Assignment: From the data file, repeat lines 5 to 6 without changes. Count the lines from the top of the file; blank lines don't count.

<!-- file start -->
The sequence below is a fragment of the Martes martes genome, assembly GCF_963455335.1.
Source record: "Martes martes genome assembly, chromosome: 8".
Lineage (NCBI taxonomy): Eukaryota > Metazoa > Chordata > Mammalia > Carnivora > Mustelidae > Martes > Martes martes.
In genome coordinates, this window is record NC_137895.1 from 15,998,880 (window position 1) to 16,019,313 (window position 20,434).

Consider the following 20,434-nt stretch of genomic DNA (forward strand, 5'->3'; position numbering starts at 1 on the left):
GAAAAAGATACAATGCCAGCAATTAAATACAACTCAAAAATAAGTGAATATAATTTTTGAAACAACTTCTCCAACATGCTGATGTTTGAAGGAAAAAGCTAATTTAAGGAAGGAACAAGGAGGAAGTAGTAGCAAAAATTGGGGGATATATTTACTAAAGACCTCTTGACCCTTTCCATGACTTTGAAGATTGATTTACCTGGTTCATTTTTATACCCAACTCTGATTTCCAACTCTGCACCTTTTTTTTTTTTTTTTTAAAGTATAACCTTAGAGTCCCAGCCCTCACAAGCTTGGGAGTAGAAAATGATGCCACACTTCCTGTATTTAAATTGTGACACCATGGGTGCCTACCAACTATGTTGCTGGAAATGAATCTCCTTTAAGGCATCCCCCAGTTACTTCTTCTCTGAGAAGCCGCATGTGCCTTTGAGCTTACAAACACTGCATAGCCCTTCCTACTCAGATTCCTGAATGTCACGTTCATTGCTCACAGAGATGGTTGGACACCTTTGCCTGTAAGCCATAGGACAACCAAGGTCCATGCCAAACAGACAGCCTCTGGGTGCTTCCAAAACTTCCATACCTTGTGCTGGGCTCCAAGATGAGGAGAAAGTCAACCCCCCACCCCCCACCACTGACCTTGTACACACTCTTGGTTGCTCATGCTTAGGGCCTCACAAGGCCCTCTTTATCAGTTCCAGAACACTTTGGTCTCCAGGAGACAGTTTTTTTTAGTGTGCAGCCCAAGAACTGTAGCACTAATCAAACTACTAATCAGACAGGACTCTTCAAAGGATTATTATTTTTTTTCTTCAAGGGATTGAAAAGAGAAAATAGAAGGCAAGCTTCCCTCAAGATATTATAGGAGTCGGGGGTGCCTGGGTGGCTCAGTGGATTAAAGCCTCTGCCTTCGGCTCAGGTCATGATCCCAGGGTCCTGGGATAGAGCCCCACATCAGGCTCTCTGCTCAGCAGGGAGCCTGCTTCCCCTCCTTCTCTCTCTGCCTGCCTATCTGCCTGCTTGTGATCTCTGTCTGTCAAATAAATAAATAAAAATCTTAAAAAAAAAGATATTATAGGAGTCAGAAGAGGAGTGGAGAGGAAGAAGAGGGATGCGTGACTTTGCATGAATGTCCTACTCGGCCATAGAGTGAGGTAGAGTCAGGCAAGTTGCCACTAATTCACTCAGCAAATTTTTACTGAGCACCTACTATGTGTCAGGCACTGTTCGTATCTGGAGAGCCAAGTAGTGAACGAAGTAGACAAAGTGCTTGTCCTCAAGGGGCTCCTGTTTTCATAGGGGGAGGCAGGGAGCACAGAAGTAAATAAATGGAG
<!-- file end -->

Consider the following 20,434-nt stretch of genomic DNA (forward strand, 5'->3'; position numbering starts at 1 on the left):
GAAAAAGATACAATGCCAGCAATTAAATACAACTCAAAAATAAGTGAATATAATTTTTGAAACAACTTCTCCAACATGCTGATGTTTGAAGGAAAAAGCTAATTTAAGGAAGGAACAAGGAGGAAGTAGTAGCAAAAATTGGGGGATATATTTACTAAAGACCTCTTGACCCTTTCCATGACTTTGAAGATTGATTTACCTGGTTCATTTTTATACCCAACTCTGATTTCCAACTCTGCACCTTTTTTTTTTTTTTTTTAAAGTATAACCTTAGAGTCCCAGCCCTCACAAGCTTGGGAGTAGAAAATGATGCCACACTTCCTGTATTTAAATTGTGACACCATGGGTGCCTACCAACTATGTTGCTGGAAATGAATCTCCTTTAAGGCATCCCCCAGTTACTTCTTCTCTGAGAAGCCGCATGTGCCTTTGAGCTTACAAACACTGCATAGCCCTTCCTACTCAGATTCCTGAATGTCACGTTCATTGCTCACAGAGATGGTTGGACACCTTTGCCTGTAAGCCATAGGACAACCAAGGTCCATGCCAAACAGACAGCCTCTGGGTGCTTCCAAAACTTCCATACCTTGTGCTGGGCTCCAAGATGAGGAGAAAGTCAACCCCCCACCCCCCACCACTGACCTTGTACACACTCTTGGTTGCTCATGCTTAGGGCCTCACAAGGCCCTCTTTATCAGTTCCAGAACACTTTGGTCTCCAGGAGACAGTTTTTTTTAGTGTGCAGCCCAAGAACTGTAGCACTAATCAAACTACTAATCAGACAGGACTCTTCAAAGGATTATTATTTTTTTTCTTCAAGGGATTGAAAAGAGAAAATAGAAGGCAAGCTTCCCTCAAGATATTATAGGAGTCGGGGGTGCCTGGGTGGCTCAGTGGATTAAAGCCTCTGCCTTCGGCTCAGGTCATGATCCCAGGGTCCTGGGATAGAGCCCCACATCAGGCTCTCTGCTCAGCAGGGAGCCTGCTTCCCCTCCTTCTCTCTCTGCCTGCCTATCTGCCTGCTTGTGATCTCTGTCTGTCAAATAAATAAATAAAAATCTTAAAAAAAAAGATATTATAGGAGTCAGAAGAGGAGTGGAGAGGAAGAAGAGGGATGCGTGACTTTGCATGAATGTCCTACTCGGCCATAGAGTGAGGTAGAGTCAGGCAAGTTGCCACTAATTCACTCAGCAAATTTTTACTGAGCACCTACTATGTGTCAGGCACTGTTCGTATCTGGAGAGCCAAGTAGTGAACGAAGTAGACAAAGTGCTTGTCCTCAAGGGGCTCCTGTTTTCATAGGGGGAGGCAGGGAGCACAGAAGTAAATAAATGGAG